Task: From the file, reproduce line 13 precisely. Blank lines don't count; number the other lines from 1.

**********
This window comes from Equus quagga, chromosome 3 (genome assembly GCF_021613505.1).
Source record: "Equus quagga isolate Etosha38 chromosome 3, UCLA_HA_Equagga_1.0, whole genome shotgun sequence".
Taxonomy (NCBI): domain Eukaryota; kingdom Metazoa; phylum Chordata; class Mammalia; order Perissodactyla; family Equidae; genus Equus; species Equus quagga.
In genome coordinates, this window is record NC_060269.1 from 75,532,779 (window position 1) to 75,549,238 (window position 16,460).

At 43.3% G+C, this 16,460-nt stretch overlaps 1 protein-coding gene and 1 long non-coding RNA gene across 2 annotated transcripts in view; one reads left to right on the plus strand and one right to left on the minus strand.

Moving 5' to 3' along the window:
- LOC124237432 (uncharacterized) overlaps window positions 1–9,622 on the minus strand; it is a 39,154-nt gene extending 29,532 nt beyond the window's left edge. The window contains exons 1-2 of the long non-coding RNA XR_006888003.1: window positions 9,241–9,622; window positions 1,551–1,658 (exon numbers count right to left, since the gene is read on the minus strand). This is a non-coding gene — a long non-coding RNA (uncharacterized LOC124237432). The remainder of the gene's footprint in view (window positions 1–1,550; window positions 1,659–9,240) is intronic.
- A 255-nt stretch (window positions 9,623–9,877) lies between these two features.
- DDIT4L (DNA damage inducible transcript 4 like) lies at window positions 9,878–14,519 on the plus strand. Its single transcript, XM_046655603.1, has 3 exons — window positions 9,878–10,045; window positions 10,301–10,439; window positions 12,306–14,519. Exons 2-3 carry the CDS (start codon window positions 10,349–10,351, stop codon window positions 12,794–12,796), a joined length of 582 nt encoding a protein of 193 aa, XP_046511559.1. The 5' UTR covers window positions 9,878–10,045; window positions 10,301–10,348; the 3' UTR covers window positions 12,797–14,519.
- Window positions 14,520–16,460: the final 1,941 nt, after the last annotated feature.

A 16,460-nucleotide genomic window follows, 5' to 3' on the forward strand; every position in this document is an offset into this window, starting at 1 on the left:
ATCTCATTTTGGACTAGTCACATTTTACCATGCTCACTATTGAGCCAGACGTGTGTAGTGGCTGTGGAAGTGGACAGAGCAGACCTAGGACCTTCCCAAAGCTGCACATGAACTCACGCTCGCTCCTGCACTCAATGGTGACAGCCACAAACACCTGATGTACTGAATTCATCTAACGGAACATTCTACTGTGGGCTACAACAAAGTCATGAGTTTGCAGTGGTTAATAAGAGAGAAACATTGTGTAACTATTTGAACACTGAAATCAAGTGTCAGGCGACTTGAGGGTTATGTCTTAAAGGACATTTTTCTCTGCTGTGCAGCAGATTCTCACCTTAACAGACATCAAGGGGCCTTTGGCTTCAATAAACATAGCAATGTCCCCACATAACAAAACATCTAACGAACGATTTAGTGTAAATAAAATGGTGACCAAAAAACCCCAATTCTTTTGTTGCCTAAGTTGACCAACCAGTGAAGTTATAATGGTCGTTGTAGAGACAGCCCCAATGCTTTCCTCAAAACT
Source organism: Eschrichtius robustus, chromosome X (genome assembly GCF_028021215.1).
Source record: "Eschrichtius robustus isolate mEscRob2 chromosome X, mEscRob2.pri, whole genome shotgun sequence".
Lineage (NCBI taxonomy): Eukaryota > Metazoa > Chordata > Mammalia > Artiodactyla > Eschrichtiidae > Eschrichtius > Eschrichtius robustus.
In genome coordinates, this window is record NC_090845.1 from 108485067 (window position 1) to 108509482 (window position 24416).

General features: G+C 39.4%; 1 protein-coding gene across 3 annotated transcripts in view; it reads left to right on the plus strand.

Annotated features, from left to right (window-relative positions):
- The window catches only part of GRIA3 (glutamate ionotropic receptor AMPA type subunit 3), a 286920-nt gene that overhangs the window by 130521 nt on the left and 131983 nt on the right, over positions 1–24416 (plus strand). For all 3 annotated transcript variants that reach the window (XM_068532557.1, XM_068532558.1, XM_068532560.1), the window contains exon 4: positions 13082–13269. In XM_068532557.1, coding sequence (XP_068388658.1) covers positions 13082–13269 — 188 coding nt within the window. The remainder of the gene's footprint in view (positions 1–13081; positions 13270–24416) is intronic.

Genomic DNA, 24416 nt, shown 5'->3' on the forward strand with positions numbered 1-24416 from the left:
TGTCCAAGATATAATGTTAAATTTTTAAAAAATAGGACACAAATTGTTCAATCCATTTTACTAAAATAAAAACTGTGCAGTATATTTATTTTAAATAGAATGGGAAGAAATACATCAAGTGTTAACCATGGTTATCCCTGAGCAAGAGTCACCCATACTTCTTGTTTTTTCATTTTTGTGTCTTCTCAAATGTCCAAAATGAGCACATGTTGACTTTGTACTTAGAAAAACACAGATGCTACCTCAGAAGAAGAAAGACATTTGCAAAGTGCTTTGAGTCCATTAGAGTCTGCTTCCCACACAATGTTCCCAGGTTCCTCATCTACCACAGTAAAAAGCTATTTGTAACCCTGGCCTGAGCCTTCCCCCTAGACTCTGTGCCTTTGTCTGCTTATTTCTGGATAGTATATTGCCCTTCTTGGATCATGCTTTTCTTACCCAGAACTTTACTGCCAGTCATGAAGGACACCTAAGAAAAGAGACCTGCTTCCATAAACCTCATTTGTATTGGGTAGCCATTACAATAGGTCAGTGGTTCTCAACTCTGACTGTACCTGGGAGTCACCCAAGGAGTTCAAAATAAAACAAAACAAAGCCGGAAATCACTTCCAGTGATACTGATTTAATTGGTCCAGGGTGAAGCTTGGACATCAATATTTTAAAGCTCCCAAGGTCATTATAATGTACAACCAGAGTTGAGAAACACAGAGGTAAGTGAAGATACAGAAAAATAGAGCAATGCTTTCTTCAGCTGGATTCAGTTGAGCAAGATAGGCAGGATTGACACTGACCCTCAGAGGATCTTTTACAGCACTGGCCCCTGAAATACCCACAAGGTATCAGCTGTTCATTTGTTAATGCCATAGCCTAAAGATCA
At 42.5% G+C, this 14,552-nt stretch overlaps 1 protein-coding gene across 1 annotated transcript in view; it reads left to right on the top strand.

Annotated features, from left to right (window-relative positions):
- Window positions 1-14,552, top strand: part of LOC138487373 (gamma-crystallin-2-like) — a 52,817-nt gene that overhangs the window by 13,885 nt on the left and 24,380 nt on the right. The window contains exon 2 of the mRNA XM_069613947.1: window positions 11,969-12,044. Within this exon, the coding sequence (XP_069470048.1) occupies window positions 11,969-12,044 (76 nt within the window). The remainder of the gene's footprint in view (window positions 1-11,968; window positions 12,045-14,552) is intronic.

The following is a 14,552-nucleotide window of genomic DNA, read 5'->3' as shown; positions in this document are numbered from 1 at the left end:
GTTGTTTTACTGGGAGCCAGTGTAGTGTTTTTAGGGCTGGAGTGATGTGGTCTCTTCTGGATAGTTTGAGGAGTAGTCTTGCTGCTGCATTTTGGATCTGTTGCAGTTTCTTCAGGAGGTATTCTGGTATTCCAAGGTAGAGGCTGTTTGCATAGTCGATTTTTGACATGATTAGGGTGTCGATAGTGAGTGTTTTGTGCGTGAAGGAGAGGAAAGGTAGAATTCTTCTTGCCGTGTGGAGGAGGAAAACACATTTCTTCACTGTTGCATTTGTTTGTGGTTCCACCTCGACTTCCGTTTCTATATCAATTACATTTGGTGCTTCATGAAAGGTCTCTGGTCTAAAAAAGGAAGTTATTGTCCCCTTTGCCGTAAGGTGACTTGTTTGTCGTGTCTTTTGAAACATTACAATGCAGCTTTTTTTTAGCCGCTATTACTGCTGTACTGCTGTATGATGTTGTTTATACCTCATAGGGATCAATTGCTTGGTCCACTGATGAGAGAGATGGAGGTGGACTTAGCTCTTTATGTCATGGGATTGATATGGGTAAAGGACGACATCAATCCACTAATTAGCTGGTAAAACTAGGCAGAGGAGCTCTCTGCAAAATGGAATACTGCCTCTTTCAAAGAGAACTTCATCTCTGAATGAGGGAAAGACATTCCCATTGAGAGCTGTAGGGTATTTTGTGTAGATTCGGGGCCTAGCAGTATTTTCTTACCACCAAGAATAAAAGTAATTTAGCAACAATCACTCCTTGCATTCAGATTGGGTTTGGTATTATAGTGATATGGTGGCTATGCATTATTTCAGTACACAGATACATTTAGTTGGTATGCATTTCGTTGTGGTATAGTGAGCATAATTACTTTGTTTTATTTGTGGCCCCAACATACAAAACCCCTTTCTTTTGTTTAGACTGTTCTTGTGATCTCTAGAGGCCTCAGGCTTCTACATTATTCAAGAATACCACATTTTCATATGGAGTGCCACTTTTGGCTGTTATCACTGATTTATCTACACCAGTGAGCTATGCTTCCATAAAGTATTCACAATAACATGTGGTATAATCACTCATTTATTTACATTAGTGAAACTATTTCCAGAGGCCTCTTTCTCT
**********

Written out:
Source organism: Eschrichtius robustus, chromosome X (genome assembly GCF_028021215.1).